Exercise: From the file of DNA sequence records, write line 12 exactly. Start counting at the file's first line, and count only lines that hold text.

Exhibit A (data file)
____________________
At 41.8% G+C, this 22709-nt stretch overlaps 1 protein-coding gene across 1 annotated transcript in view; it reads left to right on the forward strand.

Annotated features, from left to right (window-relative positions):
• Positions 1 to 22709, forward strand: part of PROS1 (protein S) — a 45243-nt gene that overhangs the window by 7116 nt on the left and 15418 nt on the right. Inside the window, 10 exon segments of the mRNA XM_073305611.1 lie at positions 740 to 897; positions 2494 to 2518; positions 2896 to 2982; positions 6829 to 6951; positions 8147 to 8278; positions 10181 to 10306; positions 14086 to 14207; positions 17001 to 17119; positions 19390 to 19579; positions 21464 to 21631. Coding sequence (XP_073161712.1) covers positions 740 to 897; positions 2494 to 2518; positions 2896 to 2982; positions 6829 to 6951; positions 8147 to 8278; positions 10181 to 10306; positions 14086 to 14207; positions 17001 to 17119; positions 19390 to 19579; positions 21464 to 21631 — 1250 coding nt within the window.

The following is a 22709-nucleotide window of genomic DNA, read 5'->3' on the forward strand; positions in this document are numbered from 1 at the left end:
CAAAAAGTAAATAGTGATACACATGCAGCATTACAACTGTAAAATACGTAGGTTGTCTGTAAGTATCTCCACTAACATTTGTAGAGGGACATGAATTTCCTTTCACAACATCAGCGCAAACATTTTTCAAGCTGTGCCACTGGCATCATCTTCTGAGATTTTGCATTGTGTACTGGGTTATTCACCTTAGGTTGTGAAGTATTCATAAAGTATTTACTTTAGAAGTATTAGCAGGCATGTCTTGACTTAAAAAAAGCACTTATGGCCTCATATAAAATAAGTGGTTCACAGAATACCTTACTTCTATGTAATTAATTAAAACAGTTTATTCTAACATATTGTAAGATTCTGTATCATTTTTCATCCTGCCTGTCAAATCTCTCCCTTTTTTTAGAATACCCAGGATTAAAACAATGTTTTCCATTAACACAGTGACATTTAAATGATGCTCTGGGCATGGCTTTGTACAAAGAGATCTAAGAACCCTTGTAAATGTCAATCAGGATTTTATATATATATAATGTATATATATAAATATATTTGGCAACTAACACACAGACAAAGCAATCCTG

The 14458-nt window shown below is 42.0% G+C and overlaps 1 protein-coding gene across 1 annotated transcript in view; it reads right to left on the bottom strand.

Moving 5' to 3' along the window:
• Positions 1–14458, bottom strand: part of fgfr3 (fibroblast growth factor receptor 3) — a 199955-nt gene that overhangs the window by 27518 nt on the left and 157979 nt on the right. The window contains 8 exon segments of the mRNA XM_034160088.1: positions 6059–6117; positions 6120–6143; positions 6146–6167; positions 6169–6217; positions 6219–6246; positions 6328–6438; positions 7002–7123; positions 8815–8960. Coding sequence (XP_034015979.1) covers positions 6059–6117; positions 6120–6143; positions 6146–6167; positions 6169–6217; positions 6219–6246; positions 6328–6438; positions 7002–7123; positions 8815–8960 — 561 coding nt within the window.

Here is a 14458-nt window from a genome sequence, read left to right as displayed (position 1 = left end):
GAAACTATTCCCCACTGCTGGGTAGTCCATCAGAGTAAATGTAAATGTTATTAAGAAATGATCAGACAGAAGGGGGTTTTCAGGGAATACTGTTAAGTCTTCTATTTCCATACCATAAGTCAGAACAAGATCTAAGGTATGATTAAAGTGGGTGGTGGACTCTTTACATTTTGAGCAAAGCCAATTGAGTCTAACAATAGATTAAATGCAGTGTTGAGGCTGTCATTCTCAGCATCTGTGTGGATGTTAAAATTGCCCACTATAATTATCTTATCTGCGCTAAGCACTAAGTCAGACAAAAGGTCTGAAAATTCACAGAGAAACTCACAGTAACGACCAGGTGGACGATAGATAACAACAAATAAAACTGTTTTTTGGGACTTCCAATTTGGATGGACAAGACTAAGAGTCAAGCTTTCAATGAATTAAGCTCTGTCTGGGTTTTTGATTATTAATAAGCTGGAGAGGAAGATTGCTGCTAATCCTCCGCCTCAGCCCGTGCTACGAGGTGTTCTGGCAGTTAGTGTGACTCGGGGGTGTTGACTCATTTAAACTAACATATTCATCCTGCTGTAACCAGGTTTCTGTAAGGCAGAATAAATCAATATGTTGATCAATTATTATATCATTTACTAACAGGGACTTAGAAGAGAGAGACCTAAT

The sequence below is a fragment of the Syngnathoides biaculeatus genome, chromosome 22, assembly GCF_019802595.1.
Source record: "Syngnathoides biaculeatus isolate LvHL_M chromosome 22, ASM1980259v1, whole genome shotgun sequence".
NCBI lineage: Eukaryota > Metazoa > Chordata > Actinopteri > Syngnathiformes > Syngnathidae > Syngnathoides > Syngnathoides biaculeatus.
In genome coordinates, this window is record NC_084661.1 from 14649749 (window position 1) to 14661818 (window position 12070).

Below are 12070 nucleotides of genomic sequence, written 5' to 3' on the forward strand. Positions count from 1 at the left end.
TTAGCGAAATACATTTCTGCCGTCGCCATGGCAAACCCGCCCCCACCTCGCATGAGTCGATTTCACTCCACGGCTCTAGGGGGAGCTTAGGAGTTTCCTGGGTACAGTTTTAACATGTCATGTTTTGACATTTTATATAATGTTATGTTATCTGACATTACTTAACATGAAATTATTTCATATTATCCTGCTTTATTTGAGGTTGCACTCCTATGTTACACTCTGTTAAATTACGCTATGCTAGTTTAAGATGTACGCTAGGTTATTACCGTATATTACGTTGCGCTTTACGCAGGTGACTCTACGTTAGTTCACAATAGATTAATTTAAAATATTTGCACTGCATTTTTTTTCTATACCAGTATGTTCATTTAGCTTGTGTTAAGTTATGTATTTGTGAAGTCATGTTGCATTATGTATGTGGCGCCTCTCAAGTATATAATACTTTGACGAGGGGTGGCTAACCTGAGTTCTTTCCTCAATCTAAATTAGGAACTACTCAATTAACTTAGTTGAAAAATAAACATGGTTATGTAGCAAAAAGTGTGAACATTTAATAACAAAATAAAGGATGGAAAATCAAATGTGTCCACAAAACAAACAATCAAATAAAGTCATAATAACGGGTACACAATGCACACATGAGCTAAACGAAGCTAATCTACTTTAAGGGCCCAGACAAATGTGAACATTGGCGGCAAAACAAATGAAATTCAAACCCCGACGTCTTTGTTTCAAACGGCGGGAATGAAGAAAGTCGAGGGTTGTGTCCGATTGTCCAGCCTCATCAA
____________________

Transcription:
Source record: "Syngnathoides biaculeatus isolate LvHL_M chromosome 22, ASM1980259v1, whole genome shotgun sequence".